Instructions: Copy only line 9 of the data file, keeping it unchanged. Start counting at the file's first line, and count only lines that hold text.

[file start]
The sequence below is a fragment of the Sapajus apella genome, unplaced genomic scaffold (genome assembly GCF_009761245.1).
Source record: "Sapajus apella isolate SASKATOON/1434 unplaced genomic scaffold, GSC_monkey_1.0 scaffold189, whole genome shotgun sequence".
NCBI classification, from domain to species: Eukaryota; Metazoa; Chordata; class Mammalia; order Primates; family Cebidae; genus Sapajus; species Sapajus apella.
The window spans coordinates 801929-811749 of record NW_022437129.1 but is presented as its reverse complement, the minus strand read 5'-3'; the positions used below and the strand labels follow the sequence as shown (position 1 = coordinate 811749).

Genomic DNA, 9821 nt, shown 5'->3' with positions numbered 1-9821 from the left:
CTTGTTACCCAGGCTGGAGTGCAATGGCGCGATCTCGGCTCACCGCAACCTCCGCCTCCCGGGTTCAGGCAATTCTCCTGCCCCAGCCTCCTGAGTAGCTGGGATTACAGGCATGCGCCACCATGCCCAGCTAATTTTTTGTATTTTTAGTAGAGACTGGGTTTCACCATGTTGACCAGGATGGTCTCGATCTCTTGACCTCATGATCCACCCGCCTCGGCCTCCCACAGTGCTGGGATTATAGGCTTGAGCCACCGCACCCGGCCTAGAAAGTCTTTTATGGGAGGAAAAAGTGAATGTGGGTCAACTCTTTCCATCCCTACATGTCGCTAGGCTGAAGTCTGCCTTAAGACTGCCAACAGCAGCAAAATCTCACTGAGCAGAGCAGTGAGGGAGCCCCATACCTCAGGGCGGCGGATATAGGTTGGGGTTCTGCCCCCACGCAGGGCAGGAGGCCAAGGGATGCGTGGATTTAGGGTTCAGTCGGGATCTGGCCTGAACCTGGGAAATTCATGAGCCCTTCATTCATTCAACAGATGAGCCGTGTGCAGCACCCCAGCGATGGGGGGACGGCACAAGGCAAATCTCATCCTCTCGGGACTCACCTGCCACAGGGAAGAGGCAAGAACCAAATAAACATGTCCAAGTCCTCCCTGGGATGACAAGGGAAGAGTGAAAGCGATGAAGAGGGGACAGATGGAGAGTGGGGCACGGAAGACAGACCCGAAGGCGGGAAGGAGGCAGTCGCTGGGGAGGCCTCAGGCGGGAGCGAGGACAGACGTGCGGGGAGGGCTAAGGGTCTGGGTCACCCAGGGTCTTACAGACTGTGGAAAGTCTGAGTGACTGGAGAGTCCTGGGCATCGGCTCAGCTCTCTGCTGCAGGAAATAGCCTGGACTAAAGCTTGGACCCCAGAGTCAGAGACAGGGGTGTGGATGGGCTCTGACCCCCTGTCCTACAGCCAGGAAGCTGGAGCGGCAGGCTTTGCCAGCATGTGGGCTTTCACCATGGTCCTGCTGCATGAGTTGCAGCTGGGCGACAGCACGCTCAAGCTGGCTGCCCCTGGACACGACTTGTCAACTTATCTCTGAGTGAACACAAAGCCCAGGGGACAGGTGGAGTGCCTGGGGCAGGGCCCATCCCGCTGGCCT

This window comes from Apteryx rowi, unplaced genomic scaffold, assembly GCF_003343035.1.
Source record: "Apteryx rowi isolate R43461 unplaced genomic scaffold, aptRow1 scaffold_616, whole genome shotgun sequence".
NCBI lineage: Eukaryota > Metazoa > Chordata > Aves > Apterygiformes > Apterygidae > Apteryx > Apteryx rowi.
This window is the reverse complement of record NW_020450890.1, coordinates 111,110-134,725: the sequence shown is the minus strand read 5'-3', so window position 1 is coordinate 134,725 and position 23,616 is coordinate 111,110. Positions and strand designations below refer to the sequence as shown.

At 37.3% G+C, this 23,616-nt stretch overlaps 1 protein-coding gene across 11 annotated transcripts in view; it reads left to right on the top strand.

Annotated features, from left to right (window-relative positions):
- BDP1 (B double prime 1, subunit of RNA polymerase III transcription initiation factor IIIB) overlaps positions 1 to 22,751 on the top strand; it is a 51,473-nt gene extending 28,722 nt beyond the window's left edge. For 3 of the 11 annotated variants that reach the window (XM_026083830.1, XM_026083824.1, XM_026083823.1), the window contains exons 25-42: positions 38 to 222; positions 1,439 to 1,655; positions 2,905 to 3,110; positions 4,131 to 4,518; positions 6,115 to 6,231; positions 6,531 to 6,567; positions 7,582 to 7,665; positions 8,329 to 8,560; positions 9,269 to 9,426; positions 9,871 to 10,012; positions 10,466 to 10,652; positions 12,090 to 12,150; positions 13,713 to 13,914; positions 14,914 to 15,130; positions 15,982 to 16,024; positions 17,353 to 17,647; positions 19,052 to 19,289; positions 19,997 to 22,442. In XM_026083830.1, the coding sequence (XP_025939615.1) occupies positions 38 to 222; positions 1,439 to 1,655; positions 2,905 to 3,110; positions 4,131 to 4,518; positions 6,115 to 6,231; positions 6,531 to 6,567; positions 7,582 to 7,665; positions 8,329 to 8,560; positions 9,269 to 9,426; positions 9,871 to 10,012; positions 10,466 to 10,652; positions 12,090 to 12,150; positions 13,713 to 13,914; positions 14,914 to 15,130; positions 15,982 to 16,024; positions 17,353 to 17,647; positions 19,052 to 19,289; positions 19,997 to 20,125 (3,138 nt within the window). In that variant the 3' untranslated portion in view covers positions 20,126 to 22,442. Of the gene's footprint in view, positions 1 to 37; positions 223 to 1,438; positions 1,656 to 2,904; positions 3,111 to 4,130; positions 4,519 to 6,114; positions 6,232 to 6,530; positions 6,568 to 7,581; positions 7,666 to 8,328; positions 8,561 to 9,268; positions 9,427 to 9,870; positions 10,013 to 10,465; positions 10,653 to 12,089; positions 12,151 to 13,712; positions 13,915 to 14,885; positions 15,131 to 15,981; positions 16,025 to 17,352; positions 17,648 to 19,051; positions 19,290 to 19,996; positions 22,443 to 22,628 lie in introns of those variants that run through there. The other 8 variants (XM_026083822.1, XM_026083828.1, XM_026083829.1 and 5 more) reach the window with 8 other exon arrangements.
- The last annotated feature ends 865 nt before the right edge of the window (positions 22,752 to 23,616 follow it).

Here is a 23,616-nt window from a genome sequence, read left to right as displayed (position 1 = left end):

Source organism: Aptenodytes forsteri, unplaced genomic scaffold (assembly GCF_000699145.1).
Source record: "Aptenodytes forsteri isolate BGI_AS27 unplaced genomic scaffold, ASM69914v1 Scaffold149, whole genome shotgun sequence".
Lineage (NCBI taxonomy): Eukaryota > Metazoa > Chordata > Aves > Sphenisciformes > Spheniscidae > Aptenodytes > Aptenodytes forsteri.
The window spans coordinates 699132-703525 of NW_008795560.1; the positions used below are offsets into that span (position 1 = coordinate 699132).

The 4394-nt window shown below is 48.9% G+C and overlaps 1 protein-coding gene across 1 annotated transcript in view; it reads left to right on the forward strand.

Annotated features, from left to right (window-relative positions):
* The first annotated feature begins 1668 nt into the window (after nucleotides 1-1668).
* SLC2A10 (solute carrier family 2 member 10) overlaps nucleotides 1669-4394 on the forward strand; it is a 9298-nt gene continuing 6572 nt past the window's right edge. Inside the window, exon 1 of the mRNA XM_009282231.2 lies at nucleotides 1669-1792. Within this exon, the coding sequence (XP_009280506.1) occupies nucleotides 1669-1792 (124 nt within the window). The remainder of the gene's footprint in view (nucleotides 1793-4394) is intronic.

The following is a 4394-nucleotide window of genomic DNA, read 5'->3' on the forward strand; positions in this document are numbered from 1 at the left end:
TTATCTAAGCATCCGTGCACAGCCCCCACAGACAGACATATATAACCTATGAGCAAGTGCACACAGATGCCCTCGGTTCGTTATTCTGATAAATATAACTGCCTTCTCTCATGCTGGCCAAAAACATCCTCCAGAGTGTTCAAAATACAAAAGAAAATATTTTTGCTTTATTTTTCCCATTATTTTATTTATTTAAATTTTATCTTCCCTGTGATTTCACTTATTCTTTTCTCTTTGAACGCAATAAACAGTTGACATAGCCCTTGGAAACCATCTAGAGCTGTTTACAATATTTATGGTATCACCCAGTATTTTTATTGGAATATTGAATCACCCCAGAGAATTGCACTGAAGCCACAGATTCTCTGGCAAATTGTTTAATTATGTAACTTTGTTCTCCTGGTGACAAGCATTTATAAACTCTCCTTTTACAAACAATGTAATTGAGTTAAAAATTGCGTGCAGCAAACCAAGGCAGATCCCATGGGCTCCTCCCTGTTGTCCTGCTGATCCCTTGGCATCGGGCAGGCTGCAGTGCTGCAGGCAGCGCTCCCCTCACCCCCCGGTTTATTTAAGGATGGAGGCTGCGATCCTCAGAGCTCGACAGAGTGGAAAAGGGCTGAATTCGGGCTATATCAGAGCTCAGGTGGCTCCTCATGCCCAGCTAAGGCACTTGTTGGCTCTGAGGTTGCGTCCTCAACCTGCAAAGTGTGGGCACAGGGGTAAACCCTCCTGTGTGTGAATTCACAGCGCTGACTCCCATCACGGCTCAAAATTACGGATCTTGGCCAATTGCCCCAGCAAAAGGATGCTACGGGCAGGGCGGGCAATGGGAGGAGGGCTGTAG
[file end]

NCBI lineage: Eukaryota > Metazoa > Chordata > Aves > Apterygiformes > Apterygidae > Apteryx > Apteryx rowi.